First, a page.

olsibob

Oculus Go first impressions & questions

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I borrowed an Oculus Go from work, here are some first impressions/ questions.

Overall I'm really impressed with the hardware. It's comfortable to wear, resolution and FPS seem fine to me. My only other VR headset experiences have been cardboard and a Samsung one (forget which it was), Oculus Go is better than either of those.

As a dev device, I've not downloaded any SDK or looked at any dev doc, I just point the device's browser at http://<my laptop's IP address>:8080 and off I go (no JS console tho!)

It's amazing how much the following one line of code gets you:

const vrHelper = scene.createDefaultVRExperience({ createDeviceOrientationCamera: false });

it gives you a VR icon on the screen. When you tap it, Oculus Go launches into fullscreen VR. Looking around looks great, works seamlessly out the box.

Worth noting that Oculus Go is a 3 DOF system, rather than 6 DoF. Meaning that it only tracks orientation of the headset (and the controller too? Need to double-check this), not its position.

Where I have run into some difficulties is with the controller. I'm currently trying to implement so that the user can point at a mesh with the controller, and pull the trigger to select a point on that mesh. I'm going to list some of these in this thread. Bearing in mind I've only had the device for a few hours. If anyone has suggestions for these issues, would be great to hear.

1. getting PickingInfo

So far I've only been able to get PickingInfo with

vrHelper.onNewMeshPicked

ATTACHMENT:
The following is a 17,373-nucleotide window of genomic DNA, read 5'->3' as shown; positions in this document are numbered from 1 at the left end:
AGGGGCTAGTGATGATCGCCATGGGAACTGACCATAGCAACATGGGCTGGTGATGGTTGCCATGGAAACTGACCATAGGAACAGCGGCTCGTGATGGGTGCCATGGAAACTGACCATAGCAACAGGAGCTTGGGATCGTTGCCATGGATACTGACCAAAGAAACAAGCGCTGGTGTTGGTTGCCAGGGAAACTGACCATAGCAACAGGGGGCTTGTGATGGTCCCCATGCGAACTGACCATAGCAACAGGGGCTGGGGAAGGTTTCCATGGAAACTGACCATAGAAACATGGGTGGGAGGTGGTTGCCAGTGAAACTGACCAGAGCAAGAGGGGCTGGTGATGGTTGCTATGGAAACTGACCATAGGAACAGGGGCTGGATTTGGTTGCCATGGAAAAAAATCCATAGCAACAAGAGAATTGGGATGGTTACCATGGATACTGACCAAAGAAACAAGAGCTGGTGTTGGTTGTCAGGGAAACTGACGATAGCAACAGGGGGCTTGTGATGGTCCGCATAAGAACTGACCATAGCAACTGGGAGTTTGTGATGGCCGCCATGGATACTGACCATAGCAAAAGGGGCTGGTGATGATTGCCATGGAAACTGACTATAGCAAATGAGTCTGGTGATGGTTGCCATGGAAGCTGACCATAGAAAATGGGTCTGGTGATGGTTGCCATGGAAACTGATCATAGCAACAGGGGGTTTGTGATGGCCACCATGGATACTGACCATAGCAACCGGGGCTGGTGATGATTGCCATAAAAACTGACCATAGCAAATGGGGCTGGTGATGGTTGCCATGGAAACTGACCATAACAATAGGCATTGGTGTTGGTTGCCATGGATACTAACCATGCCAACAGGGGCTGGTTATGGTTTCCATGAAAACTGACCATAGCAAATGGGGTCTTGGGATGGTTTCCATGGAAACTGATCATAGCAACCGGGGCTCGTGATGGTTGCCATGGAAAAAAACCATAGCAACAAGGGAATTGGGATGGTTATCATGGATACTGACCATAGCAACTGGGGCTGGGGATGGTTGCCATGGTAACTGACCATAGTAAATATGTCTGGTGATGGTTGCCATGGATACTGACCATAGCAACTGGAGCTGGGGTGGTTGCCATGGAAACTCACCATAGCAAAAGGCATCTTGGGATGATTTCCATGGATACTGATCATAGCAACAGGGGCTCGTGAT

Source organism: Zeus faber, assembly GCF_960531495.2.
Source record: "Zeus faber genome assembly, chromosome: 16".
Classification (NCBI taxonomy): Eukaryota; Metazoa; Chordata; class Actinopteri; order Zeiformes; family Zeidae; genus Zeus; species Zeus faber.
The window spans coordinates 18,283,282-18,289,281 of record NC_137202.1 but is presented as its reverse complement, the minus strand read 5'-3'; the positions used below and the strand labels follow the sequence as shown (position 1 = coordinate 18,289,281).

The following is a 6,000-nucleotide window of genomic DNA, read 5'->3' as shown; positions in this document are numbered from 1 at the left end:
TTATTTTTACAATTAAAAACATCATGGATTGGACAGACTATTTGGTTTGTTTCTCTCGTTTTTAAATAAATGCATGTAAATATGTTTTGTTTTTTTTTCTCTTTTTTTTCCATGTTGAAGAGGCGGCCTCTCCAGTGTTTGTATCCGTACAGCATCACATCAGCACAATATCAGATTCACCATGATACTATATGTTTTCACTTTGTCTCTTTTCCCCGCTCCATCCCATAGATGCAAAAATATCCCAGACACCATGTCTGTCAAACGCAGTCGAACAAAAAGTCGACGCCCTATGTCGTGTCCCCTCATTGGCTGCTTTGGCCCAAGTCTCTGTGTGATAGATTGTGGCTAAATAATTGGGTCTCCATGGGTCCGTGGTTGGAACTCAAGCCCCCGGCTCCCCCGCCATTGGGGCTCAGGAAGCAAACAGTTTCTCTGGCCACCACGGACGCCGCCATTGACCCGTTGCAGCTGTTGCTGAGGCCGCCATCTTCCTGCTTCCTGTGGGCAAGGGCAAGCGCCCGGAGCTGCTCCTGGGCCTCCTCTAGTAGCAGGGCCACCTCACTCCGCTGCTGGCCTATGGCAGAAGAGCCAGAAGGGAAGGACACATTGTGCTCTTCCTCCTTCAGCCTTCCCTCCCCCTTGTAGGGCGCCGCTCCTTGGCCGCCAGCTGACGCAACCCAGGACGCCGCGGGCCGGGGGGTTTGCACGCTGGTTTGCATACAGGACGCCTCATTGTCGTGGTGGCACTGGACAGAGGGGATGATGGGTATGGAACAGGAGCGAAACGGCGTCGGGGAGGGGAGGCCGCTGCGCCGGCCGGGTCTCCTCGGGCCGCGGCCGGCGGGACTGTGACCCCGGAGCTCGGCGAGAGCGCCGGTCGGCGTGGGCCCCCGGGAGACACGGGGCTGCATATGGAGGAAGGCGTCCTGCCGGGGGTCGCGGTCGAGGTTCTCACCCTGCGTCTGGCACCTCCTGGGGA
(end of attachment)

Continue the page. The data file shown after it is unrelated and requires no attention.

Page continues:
this only fires when the pointer first moves over the mesh, regardless of whether the user is pressing one of the buttons or not. The callback for picking up button changes

controller.onButtonStateChange

returns info about the button, but no pickInfo. I guess I need to call scene.Pick inside the button state change callback, haven't had time to try this yet.

2. customizing the controller mesh

When you enable interactivity with 

vrHelper.enableInteractions();

The default mesh for the controller is a long, thin cylinder that stretches from where you're pointing, right up to your eyes. It's really in-your-face, and I haven't found a way to modify or disable it yet. This doesn't have any effect:

vrHelper.displayGaze = false;

And neither did trying to apply a custom mesh with

controller[0].attachToMesh(mesh)

I've got to be offline for a few hours now, but I'll keep experimenting. If anyone has questions, tips, please do post.

 

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8 hours ago, olsibob said:

So far I've only been able to get PickingInfo with

Did you try the using scene observables for pointer events? This works for me for mouse and then controller trigger in VR mode (on meshes and GUI):

scene.onPointerObservable.add((evt) => {  // evt: BABYLON.PointerInfo
  if (evt && evt.pickInfo && evt.pickInfo.hit && evt.pickInfo.pickedMesh) {
    let mesh = evt.pickInfo.pickedMesh

    console.log('you picked', mesh);
  }
}, PointerEventTypes.POINTERDOWN);

 

8 hours ago, olsibob said:

The default mesh for the controller

For each of the controller types, you can override the meshes used by setting static properties.  For the Oculus Go, you will also be overriding the mesh for GearVR.  Here is the link:

BABYLON.GearVRController.MODEL_BASE_URL = '/assets/' // or http://www.site.com/assets/
BABYLON.GearVRController.MODEL_FILENAME = 'oculus-go.babylon'; // or wherever

It's a bit counter-intuitive and buried, but the Oculus Go is using the Gear VR, because I think the person who added Oculus Go did not want to duplicate code unnecessarily.  The side effect is both GearVR and Oculus Go share the same mesh and Oculus Go uses "GearVRController".  Here is where that association is made, if you wanted to make changes there: